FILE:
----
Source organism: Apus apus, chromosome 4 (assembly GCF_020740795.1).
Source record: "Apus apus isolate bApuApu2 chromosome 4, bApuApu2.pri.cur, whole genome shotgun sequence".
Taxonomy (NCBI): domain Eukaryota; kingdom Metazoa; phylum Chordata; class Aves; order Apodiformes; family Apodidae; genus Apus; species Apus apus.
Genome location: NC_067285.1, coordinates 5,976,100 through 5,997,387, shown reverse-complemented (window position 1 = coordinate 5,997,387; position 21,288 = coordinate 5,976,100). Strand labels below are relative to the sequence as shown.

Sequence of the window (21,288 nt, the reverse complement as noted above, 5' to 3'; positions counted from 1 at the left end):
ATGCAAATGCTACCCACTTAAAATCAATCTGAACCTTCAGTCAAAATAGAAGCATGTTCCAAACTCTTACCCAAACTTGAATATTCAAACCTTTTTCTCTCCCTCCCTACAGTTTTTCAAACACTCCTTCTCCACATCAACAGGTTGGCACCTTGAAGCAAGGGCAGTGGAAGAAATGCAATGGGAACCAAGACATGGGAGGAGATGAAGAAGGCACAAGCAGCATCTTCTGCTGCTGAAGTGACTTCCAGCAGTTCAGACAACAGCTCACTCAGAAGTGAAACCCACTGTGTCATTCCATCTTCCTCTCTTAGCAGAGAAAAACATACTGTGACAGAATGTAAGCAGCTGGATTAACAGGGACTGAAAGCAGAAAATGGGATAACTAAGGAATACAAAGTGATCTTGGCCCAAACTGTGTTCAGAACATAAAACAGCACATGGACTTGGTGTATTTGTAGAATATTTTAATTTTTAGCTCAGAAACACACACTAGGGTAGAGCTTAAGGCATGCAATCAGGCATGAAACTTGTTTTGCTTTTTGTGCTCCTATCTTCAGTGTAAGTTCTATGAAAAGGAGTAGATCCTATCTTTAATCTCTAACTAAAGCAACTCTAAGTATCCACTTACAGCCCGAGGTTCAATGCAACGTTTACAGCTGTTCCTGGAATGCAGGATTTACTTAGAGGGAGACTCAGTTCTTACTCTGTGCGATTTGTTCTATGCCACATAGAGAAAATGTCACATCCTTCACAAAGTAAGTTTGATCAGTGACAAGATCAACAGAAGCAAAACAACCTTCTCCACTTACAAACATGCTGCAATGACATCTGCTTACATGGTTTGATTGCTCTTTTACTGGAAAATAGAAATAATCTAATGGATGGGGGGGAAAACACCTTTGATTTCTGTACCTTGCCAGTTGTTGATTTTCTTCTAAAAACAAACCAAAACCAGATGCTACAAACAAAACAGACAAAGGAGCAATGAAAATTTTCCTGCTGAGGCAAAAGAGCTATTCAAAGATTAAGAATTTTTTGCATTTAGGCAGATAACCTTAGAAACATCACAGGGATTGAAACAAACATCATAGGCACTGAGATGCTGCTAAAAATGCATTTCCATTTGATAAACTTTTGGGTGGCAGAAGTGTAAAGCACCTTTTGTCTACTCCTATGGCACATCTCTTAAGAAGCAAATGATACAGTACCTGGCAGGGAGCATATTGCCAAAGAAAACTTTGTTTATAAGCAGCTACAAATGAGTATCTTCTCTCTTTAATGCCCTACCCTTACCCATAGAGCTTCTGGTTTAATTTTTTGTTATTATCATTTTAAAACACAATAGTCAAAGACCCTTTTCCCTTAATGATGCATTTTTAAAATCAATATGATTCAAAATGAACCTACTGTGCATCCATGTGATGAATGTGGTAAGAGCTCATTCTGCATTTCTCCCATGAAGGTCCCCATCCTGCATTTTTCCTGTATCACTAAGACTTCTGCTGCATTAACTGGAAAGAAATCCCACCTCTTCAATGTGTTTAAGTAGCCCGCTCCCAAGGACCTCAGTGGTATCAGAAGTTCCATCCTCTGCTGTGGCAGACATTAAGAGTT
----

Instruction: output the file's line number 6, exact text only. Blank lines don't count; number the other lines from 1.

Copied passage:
ATGCAAATGCTACCCACTTAAAATCAATCTGAACCTTCAGTCAAAATAGAAGCATGTTCCAAACTCTTACCCAAACTTGAATATTCAAACCTTTTTCTCTCCCTCCCTACAGTTTTTCAAACACTCCTTCTCCACATCAACAGGTTGGCACCTTGAAGCAAGGGCAGTGGAAGAAATGCAATGGGAACCAAGACATGGGAGGAGATGAAGAAGGCACAAGCAGCATCTTCTGCTGCTGAAGTGACTTCCAGCAGTTCAGACAACAGCTCACTCAGAAGTGAAACCCACTGTGTCATTCCATCTTCCTCTCTTAGCAGAGAAAAACATACTGTGACAGAATGTAAGCAGCTGGATTAACAGGGACTGAAAGCAGAAAATGGGATAACTAAGGAATACAAAGTGATCTTGGCCCAAACTGTGTTCAGAACATAAAACAGCACATGGACTTGGTGTATTTGTAGAATATTTTAATTTTTAGCTCAGAAACACACACTAGGGTAGAGCTTAAGGCATGCAATCAGGCATGAAACTTGTTTTGCTTTTTGTGCTCCTATCTTCAGTGTAAGTTCTATGAAAAGGAGTAGATCCTATCTTTAATCTCTAACTAAAGCAACTCTAAGTATCCACTTACAGCCCGAGGTTCAATGCAACGTTTACAGCTGTTCCTGGAATGCAGGATTTACTTAGAGGGAGACTCAGTTCTTACTCTGTGCGATTTGTTCTATGCCACATAGAGAAAATGTCACATCCTTCACAAAGTAAGTTTGATCAGTGACAAGATCAACAGAAGCAAAACAACCTTCTCCACTTACAAACATGCTGCAATGACATCTGCTTACATGGTTTGATTGCTCTTTTACTGGAAAATAGAAATAATCTAATGGATGGGGGGGAAAACACCTTTGATTTCTGTACCTTGCCAGTTGTTGATTTTCTTCTAAAAACAAACCAAAACCAGATGCTACAAACAAAACAGACAAAGGAGCAATGAAAATTTTCCTGCTGAGGCAAAAGAGCTATTCAAAGATTAAGAATTTTTTGCATTTAGGCAGATAACCTTAGAAACATCACAGGGATTGAAACAAACATCATAGGCACTGAGATGCTGCTAAAAATGCATTTCCATTTGATAAACTTTTGGGTGGCAGAAGTGTAAAGCACCTTTTGTCTACTCCTATGGCACATCTCTTAAGAAGCAAATGATACAGTACCTGGCAGGGAGCATATTGCCAAAGAAAACTTTGTTTATAAGCAGCTACAAATGAGTATCTTCTCTCTTTAATGCCCTACCCTTACCCATAGAGCTTCTGGTTTAATTTTTTGTTATTATCATTTTAAAACACAATAGTCAAAGACCCTTTTCCCTTAATGATGCATTTTTAAAATCAATATGATTCAAAATGAACCTACTGTGCATCCATGTGATGAATGTGGTAAGAGCTCATTCTGCATTTCTCCCATGAAGGTCCCCATCCTGCATTTTTCCTGTATCACTAAGACTTCTGCTGCATTAACTGGAAAGAAATCCCACCTCTTCAATGTGTTTAAGTAGCCCGCTCCCAAGGACCTCAGTGGTATCAGAAGTTCCATCCTCTGCTGTGGCAGACATTAAGAGTT